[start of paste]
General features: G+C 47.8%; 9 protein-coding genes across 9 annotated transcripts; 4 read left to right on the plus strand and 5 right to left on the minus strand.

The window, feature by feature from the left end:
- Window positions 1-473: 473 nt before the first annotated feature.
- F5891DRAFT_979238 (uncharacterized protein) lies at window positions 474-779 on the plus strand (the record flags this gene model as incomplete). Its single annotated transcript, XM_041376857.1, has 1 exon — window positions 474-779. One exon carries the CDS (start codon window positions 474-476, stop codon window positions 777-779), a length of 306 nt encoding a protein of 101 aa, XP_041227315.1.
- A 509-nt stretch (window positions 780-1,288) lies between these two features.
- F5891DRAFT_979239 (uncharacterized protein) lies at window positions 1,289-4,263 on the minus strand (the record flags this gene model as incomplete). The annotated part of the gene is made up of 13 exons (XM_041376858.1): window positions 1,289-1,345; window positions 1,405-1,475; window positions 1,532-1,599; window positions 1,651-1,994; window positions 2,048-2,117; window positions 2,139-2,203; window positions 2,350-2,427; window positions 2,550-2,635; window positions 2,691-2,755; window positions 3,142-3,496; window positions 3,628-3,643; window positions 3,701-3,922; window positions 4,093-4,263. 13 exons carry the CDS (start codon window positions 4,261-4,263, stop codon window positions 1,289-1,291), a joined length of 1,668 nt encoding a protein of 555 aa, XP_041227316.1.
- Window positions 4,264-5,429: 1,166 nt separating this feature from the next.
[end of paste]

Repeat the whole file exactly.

General features: G+C 47.8%; 9 protein-coding genes across 9 annotated transcripts; 4 read left to right on the plus strand and 5 right to left on the minus strand.

The window, feature by feature from the left end:
- Window positions 1-473: 473 nt before the first annotated feature.
- F5891DRAFT_979238 (uncharacterized protein) lies at window positions 474-779 on the plus strand (the record flags this gene model as incomplete). Its single annotated transcript, XM_041376857.1, has 1 exon — window positions 474-779. One exon carries the CDS (start codon window positions 474-476, stop codon window positions 777-779), a length of 306 nt encoding a protein of 101 aa, XP_041227315.1.
- A 509-nt stretch (window positions 780-1,288) lies between these two features.
- F5891DRAFT_979239 (uncharacterized protein) lies at window positions 1,289-4,263 on the minus strand (the record flags this gene model as incomplete). The annotated part of the gene is made up of 13 exons (XM_041376858.1): window positions 1,289-1,345; window positions 1,405-1,475; window positions 1,532-1,599; window positions 1,651-1,994; window positions 2,048-2,117; window positions 2,139-2,203; window positions 2,350-2,427; window positions 2,550-2,635; window positions 2,691-2,755; window positions 3,142-3,496; window positions 3,628-3,643; window positions 3,701-3,922; window positions 4,093-4,263. 13 exons carry the CDS (start codon window positions 4,261-4,263, stop codon window positions 1,289-1,291), a joined length of 1,668 nt encoding a protein of 555 aa, XP_041227316.1.
- Window positions 4,264-5,429: 1,166 nt separating this feature from the next.